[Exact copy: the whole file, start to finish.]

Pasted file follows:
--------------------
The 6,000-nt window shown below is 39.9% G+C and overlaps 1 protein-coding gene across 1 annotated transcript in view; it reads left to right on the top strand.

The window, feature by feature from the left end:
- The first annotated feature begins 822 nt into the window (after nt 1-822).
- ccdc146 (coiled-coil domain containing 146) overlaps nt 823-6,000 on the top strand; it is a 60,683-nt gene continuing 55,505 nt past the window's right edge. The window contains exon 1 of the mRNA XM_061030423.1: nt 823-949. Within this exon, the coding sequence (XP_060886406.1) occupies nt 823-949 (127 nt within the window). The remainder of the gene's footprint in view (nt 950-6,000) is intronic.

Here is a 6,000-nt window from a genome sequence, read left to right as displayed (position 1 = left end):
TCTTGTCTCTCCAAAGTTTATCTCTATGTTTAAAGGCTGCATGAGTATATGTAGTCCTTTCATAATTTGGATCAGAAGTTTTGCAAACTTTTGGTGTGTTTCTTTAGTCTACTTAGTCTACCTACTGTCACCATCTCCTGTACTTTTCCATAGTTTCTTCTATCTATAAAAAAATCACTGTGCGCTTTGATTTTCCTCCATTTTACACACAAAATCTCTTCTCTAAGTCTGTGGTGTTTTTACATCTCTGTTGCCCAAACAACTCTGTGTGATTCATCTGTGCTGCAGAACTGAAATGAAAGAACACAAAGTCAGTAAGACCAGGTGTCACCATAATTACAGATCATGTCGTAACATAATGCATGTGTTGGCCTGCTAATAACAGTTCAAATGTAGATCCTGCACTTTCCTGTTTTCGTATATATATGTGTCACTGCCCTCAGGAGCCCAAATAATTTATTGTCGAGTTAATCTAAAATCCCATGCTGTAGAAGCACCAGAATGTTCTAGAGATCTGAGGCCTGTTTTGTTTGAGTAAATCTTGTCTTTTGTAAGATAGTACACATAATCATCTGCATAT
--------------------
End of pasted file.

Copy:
The 6,000-nt window shown below is 39.9% G+C and overlaps 1 protein-coding gene across 1 annotated transcript in view; it reads left to right on the top strand.

The window, feature by feature from the left end:
- The first annotated feature begins 822 nt into the window (after nt 1-822).
- ccdc146 (coiled-coil domain containing 146) overlaps nt 823-6,000 on the top strand; it is a 60,683-nt gene continuing 55,505 nt past the window's right edge. The window contains exon 1 of the mRNA XM_061030423.1: nt 823-949. Within this exon, the coding sequence (XP_060886406.1) occupies nt 823-949 (127 nt within the window). The remainder of the gene's footprint in view (nt 950-6,000) is intronic.

Here is a 6,000-nt window from a genome sequence, read left to right as displayed (position 1 = left end):
TCTTGTCTCTCCAAAGTTTATCTCTATGTTTAAAGGCTGCATGAGTATATGTAGTCCTTTCATAATTTGGATCAGAAGTTTTGCAAACTTTTGGTGTGTTTCTTTAGTCTACTTAGTCTACCTACTGTCACCATCTCCTGTACTTTTCCATAGTTTCTTCTATCTATAAAAAAATCACTGTGCGCTTTGATTTTCCTCCATTTTACACACAAAATCTCTTCTCTAAGTCTGTGGTGTTTTTACATCTCTGTTGCCCAAACAACTCTGTGTGATTCATCTGTGCTGCAGAACTGAAATGAAAGAACACAAAGTCAGTAAGACCAGGTGTCACCATAATTACAGATCATGTCGTAACATAATGCATGTGTTGGCCTGCTAATAACAGTTCAAATGTAGATCCTGCACTTTCCTGTTTTCGTATATATATGTGTCACTGCCCTCAGGAGCCCAAATAATTTATTGTCGAGTTAATCTAAAATCCCATGCTGTAGAAGCACCAGAATGTTCTAGAGATCTGAGGCCTGTTTTGTTTGAGTAAATCTTGTCTTTTGTAAGATAGTACACATAATCATCTGCATAT